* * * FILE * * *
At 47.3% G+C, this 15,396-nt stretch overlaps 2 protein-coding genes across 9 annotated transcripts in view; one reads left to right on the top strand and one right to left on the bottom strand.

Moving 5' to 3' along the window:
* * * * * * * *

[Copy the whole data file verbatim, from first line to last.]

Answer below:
At 47.3% G+C, this 15,396-nt stretch overlaps 2 protein-coding genes across 9 annotated transcripts in view; one reads left to right on the top strand and one right to left on the bottom strand.

Moving 5' to 3' along the window: